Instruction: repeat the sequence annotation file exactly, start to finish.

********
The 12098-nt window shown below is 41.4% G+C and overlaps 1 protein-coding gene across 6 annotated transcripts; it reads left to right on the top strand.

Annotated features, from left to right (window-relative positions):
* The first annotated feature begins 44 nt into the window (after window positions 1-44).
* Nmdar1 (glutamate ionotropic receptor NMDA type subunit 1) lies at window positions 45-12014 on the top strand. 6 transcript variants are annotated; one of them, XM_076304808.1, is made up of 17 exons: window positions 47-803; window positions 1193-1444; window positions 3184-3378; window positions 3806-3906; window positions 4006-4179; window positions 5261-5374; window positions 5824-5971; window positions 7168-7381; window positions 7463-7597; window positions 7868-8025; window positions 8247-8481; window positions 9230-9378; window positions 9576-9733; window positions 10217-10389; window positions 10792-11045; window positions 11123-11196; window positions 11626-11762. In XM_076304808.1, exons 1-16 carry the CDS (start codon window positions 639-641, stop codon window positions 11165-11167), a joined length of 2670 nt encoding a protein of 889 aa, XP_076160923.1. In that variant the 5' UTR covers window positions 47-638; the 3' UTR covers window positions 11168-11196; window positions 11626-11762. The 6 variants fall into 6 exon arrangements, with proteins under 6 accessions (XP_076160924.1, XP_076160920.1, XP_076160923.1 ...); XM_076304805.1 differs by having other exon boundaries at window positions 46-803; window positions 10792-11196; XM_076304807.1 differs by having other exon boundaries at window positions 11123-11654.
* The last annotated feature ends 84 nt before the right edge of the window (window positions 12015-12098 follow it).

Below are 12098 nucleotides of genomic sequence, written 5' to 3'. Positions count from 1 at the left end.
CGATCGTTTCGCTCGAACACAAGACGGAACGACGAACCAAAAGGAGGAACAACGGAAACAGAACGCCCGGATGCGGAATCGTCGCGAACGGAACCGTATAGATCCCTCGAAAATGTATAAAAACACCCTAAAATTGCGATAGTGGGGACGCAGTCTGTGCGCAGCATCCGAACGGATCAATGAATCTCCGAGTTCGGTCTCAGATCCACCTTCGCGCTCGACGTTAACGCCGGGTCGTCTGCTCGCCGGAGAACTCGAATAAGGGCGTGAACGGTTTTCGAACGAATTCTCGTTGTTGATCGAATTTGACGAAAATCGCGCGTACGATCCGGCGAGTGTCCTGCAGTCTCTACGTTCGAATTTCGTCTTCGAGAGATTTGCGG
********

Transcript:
The 12098-nt window shown below is 41.4% G+C and overlaps 1 protein-coding gene across 6 annotated transcripts; it reads left to right on the top strand.

Annotated features, from left to right (window-relative positions):
* The first annotated feature begins 44 nt into the window (after window positions 1-44).
* Nmdar1 (glutamate ionotropic receptor NMDA type subunit 1) lies at window positions 45-12014 on the top strand. 6 transcript variants are annotated; one of them, XM_076304808.1, is made up of 17 exons: window positions 47-803; window positions 1193-1444; window positions 3184-3378; window positions 3806-3906; window positions 4006-4179; window positions 5261-5374; window positions 5824-5971; window positions 7168-7381; window positions 7463-7597; window positions 7868-8025; window positions 8247-8481; window positions 9230-9378; window positions 9576-9733; window positions 10217-10389; window positions 10792-11045; window positions 11123-11196; window positions 11626-11762. In XM_076304808.1, exons 1-16 carry the CDS (start codon window positions 639-641, stop codon window positions 11165-11167), a joined length of 2670 nt encoding a protein of 889 aa, XP_076160923.1. In that variant the 5' UTR covers window positions 47-638; the 3' UTR covers window positions 11168-11196; window positions 11626-11762. The 6 variants fall into 6 exon arrangements, with proteins under 6 accessions (XP_076160924.1, XP_076160920.1, XP_076160923.1 ...); XM_076304805.1 differs by having other exon boundaries at window positions 46-803; window positions 10792-11196; XM_076304807.1 differs by having other exon boundaries at window positions 11123-11654.
* The last annotated feature ends 84 nt before the right edge of the window (window positions 12015-12098 follow it).

Below are 12098 nucleotides of genomic sequence, written 5' to 3'. Positions count from 1 at the left end.
CGATCGTTTCGCTCGAACACAAGACGGAACGACGAACCAAAAGGAGGAACAACGGAAACAGAACGCCCGGATGCGGAATCGTCGCGAACGGAACCGTATAGATCCCTCGAAAATGTATAAAAACACCCTAAAATTGCGATAGTGGGGACGCAGTCTGTGCGCAGCATCCGAACGGATCAATGAATCTCCGAGTTCGGTCTCAGATCCACCTTCGCGCTCGACGTTAACGCCGGGTCGTCTGCTCGCCGGAGAACTCGAATAAGGGCGTGAACGGTTTTCGAACGAATTCTCGTTGTTGATCGAATTTGACGAAAATCGCGCGTACGATCCGGCGAGTGTCCTGCAGTCTCTACGTTCGAATTTCGTCTTCGAGAGATTTGCGG